Among the various roles that ICE (US Immigration and Customs Enforcement) fulfills is to identify and remove threats to security in terms of illegal economic activities. In layman’s terms, this equates to controlling unauthorized workers in the US. In 2009, ICE collected roughly $1M in fines, and in 2013 that number rose to more than $15M, and this is a trend that will only continue to grow.
Understanding the risk of deep penalties, you’ll want to protect yourself should you undergo an ICE audit of your employees’ I-9s. The first tip to ensure a smooth audit is to conduct internal periodic audits. Depending on your industry, you may want to consider conducting internal audits more frequently. For example, if you’re a restaurant owner with high employee turnover then semi-annual audits are recommended.
When conducting audits the best place to start is to ensure that every employee has a Form I-9 on file. If any forms are missing, you will need to contact the employee and have them complete one. It is also best practice to have the most up-to-date I-9. If you are using outdated or expired I-9s, there may be critical information missing.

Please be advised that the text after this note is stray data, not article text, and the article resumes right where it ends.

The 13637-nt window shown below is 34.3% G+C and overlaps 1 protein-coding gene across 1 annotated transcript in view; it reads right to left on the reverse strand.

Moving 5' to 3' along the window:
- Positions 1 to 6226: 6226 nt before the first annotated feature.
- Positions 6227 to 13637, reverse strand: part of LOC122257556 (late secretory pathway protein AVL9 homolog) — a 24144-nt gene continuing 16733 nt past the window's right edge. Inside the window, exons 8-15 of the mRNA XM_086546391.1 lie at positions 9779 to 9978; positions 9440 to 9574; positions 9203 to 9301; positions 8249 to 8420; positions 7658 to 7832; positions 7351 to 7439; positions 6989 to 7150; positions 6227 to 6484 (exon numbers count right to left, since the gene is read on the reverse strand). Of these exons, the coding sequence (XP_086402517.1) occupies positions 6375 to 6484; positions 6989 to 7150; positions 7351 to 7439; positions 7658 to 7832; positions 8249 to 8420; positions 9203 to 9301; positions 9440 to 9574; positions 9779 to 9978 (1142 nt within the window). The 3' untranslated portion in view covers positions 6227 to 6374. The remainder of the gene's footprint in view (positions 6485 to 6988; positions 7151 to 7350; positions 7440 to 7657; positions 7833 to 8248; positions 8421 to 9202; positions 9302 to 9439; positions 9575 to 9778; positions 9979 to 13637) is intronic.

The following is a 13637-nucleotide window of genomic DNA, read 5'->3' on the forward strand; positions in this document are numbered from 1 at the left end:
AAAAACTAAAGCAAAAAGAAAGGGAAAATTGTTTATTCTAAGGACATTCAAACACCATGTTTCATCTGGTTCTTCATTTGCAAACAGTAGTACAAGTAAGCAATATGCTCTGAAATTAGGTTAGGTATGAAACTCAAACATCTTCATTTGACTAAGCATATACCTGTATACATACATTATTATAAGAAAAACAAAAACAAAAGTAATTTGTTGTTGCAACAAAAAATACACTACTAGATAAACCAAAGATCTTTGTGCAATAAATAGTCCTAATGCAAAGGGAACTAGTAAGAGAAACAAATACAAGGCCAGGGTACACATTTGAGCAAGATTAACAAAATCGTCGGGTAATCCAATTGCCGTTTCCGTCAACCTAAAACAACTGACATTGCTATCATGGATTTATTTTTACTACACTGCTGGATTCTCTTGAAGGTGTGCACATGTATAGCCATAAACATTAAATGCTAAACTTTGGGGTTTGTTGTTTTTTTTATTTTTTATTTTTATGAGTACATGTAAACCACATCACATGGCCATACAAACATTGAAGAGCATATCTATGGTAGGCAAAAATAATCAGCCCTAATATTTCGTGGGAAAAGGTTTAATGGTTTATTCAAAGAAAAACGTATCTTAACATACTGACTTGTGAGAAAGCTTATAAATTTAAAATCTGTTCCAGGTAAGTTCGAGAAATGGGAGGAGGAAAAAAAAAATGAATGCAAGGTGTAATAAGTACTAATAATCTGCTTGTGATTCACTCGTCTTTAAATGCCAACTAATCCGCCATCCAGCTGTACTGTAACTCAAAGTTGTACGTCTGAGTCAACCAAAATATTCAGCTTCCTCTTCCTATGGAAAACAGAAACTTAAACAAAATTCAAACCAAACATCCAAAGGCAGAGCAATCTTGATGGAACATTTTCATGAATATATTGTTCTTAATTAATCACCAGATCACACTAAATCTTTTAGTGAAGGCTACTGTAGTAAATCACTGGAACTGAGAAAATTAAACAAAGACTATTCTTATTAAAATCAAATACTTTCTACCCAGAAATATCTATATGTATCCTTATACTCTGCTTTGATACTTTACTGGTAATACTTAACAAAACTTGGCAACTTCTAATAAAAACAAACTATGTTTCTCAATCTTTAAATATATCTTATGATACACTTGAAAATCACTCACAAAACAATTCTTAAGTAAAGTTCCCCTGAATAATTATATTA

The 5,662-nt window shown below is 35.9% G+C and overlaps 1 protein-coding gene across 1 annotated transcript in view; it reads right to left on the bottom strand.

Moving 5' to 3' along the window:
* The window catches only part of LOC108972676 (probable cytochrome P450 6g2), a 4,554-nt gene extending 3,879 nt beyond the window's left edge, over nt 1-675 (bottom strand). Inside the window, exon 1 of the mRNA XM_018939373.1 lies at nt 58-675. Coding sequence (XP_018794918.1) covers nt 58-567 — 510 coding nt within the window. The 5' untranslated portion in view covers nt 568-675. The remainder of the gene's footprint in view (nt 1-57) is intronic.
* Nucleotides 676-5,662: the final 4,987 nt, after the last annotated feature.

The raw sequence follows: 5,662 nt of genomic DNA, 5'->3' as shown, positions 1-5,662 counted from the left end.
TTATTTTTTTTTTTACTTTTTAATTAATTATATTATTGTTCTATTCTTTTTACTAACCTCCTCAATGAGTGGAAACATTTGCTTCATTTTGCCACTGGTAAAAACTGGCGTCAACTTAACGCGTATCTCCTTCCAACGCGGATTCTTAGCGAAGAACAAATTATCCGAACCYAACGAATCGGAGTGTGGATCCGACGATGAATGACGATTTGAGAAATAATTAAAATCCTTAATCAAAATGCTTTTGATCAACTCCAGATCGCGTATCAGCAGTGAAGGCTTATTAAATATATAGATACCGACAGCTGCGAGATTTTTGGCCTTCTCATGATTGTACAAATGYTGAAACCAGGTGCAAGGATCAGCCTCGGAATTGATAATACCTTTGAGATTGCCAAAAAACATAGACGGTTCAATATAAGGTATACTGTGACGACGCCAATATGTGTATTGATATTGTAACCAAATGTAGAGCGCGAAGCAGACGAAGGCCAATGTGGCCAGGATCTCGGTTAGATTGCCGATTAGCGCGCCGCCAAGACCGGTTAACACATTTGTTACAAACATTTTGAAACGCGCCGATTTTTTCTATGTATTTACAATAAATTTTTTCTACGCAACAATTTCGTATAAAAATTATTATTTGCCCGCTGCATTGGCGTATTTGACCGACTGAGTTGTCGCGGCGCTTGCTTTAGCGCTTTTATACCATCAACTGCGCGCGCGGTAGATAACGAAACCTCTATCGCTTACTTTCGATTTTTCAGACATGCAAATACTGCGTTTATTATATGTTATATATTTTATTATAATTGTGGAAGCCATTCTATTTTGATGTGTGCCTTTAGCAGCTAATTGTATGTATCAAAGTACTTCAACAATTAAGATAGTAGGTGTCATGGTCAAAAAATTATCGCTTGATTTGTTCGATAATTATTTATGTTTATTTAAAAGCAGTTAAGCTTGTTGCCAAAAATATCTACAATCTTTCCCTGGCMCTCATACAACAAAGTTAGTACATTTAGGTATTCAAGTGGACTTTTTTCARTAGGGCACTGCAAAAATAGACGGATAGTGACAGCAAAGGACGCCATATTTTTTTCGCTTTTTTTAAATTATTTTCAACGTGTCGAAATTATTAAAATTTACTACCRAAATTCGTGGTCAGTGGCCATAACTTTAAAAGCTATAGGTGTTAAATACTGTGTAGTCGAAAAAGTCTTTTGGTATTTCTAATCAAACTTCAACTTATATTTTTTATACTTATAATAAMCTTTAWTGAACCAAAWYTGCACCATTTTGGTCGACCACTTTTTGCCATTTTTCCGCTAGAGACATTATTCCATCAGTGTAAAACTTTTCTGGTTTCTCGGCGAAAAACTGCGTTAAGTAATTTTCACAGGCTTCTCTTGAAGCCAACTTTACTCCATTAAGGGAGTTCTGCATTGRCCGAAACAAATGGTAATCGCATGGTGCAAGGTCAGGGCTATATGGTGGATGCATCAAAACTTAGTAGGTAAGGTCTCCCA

After you’ve established that all employees I-9s are complete, you’ll want to check documents for each employee to eliminate errors in information. Look for outdated information and have the employee update the form, or you can update and initial the form where corrections were made.
If the employee no longer works for you, but you need to submit the information, you will need to contact the employee to receive the proper documents and submit to the Department of Labor (DOL).
An increase in audit frequency, stricter regulations, and a changing workplace open you up to a world of new penalties. Perform your due diligence and you can avoid being penalized with fines.